When Don Janicki’s aunt died last December, he inherited a treasure trove of family material and memories that he began sifting through along with items he had already acquired from when his mother passed years earlier.
As he began the tedious process of categorizing the mountain of material, he came across a shoebox full of photos and letters concerning the Superior Blues, a minor league baseball team based in Superior that played in the Northern League from 1933 to ’43 and ’46 to ’55.
“I thought it was important to get it to a source that would appreciate it,” said Janicki, 67, of Milwaukee.
Janicki found the right guy for the job in Douglas County Historical Society business manager Jon Winter.
Winter isn’t just a big believer in preserving history. He’s also a huge baseball fan, having attended every Duluth Huskies or Duluth-Superior Dukes home game since the Northern League was reinstated in 1993.
Janicki spoke on the phone with Winter last spring, and a day or two later, the Blues material was en route to 1101 John Avenue in Superior, where the Douglas County Historical Society now has them.
The photos and letters go beyond baseball. They're a snapshot of American life at such a pivotal time in the country and the world: the 1940s. While war was raging in Europe and the Pacific, back home it was baseball and young love.
The photos were taken and otherwise obtained by Superior natives: Don’s mother Eileen (Glonek) Janicki; her sister, Mary (Glonek) Pettyjohn; and their dear friend Stella Jaros. The sisters have long since passed, but the memories live on in these photos.
“They were the superfans of the era,” Winter said.
The women would have been in their 20s at the time, and their letters talk about the crushes they have on certain players. It’s good stuff, talking about one player being a “smoocher,” and how the U.S. Army wouldn’t grab him unless the Japanese were in Duluth (presumably because he was a little older) and how they were trying to get him to “pop the question.”
Janicki said the letter adds a real “human touch” to the “Superior Blues experience,” and the language is reflective of the times; reading it is like taking a time machine to the past.
“They were groupies, I mean, and I say that in a positive way,” Don Janicki said.
They certainly loved their team. Some of the pictures show the women at road games, from as far away as Sioux Falls, South Dakota, to as close as Duluth’s own Wade Stadium. There are shots of the team bus and a photo collage, perhaps focusing on one season. They clearly got to know the team well over the years, to the point where a couple photos show them getting close enough to “photobomb” a more formal team shot.
While most of the players aren’t identified, one team photo had 14 names listed on the back, including some that pop up on baseball-reference.com’s registry such as Edward Fialko, Bill Simcich and Hank Ertman. The Blues were a minor league affiliate of the Chicago White Sox at that time. They played their games at Superior Municipal Stadium, which was located just south of Ole Haugsrud Field, on what is now the Wisconsin-Superior campus.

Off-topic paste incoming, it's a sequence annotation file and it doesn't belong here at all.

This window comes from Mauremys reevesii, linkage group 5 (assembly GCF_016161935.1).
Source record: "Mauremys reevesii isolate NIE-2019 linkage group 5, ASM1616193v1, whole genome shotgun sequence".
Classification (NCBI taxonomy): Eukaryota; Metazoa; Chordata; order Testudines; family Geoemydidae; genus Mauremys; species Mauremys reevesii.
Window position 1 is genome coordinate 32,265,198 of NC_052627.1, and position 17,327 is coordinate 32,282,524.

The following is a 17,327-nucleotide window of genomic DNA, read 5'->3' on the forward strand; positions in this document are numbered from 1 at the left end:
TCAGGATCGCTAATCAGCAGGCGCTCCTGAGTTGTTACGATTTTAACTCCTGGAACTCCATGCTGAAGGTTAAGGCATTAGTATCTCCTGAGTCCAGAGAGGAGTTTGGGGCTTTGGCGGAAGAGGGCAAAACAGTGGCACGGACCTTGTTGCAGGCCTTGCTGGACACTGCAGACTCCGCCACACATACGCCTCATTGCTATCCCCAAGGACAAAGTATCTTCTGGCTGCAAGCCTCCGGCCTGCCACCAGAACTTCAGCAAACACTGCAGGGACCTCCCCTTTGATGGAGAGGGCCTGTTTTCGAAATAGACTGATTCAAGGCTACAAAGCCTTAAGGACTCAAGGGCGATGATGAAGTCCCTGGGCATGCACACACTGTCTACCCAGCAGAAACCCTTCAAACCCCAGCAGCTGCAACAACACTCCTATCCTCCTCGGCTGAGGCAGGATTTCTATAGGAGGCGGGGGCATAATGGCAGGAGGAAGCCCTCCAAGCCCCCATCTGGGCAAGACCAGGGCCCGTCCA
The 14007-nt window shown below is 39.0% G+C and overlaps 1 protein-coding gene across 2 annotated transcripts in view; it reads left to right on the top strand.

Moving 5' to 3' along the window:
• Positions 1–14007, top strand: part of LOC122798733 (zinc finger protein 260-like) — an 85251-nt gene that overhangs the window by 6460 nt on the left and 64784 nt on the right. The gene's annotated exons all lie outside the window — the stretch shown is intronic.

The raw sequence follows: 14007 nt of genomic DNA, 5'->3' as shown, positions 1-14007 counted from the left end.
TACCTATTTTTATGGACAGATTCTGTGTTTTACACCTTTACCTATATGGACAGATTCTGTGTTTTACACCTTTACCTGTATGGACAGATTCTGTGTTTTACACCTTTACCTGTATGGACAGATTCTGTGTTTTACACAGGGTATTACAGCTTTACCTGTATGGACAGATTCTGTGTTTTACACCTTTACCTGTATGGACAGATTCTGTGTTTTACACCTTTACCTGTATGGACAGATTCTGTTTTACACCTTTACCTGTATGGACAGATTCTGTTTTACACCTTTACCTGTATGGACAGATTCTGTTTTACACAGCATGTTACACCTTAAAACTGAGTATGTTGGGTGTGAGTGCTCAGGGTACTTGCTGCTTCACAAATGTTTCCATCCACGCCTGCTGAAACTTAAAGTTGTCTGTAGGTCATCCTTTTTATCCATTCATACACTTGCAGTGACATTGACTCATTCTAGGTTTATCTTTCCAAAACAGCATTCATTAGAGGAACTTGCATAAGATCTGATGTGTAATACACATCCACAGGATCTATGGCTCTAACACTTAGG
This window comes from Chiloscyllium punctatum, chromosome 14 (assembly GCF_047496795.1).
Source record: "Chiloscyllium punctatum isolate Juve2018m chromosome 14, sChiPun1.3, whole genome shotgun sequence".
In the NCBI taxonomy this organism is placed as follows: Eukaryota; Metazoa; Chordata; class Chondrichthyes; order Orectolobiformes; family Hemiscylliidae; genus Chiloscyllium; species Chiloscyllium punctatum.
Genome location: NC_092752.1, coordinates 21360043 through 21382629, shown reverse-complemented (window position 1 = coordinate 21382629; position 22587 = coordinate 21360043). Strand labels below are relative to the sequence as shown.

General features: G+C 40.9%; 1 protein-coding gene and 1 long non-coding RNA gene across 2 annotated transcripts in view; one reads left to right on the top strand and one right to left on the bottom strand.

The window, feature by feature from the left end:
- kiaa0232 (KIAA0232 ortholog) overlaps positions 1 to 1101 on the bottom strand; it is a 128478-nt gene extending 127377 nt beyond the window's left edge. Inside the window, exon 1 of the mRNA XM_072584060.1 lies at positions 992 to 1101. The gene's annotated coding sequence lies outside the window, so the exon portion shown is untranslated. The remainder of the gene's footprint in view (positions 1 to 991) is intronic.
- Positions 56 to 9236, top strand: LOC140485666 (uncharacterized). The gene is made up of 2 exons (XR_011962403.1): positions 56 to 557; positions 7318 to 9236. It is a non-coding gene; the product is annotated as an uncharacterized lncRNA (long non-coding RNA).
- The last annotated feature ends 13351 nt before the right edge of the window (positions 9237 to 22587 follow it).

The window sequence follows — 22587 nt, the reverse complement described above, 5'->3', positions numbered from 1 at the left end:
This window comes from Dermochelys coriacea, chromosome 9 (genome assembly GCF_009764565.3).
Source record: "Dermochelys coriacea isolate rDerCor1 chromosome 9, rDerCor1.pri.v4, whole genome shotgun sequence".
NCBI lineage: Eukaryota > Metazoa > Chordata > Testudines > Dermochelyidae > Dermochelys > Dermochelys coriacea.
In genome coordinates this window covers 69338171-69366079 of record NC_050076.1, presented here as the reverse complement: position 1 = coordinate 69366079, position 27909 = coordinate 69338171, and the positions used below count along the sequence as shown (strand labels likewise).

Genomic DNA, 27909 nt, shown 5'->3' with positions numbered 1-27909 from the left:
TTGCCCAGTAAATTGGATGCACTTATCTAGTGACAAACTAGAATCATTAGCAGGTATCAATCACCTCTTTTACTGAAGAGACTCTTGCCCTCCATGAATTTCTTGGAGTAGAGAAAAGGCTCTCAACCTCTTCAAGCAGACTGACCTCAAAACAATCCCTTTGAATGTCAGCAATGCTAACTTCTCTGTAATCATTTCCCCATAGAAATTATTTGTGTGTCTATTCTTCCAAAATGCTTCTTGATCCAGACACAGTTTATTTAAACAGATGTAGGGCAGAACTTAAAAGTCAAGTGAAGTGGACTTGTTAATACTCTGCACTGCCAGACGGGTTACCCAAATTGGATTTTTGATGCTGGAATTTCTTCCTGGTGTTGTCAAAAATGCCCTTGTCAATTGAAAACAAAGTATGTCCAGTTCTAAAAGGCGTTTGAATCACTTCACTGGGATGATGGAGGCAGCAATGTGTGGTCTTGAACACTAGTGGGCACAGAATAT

While the Douglas County Historical Society is known for its permanent displays — including one remembering former President Calvin Coolidge’s summer in the area, and another featuring the work of renowned frontier photographer and former Superior resident David F. Barry — there is room given to sports, including a prized Superior High School state championship basketball trophy with somebody by the name of Ernie Nevers on the back of it.
It is the type of place, each time you go there you see something you had never seen before.
In the basement, dust piles high on stacks of boxes. Between the rows of shelves and file cabinets are local sports signs, paintings and pictures from long ago.
Winter eventually plans on archiving the photos.
“They probably won’t be on display, but they will definitely be available should we do a Superior Blues exhibit,” Winter said. “If we do a Superior night at a Duluth Huskies game, we’d definitely bring scanned copies of these photos.”
And that’s more than enough for Janicki.
“The idea of mine was, these are nice to look at, but once I’m gone, they’d probably be going in the dumpster,” Janicki said. “I’m glad to see they found a good home. I couldn’t think of a better place for them.”
How to donate
If you’re interested in donating to the Douglas County Historical Society, email email@example.com or call 715-392-8449. Winter reminds people that items should be culturally significant to the area and that “we’re not Grandma’s garage attic.”
The headquarters are located at 1101 John Avenue in Superior and are open 10 a.m. to 3 p.m. Wednesday through Saturday. Admission is free. The DCHS relies on donations and memberships, but walk-ups are welcome.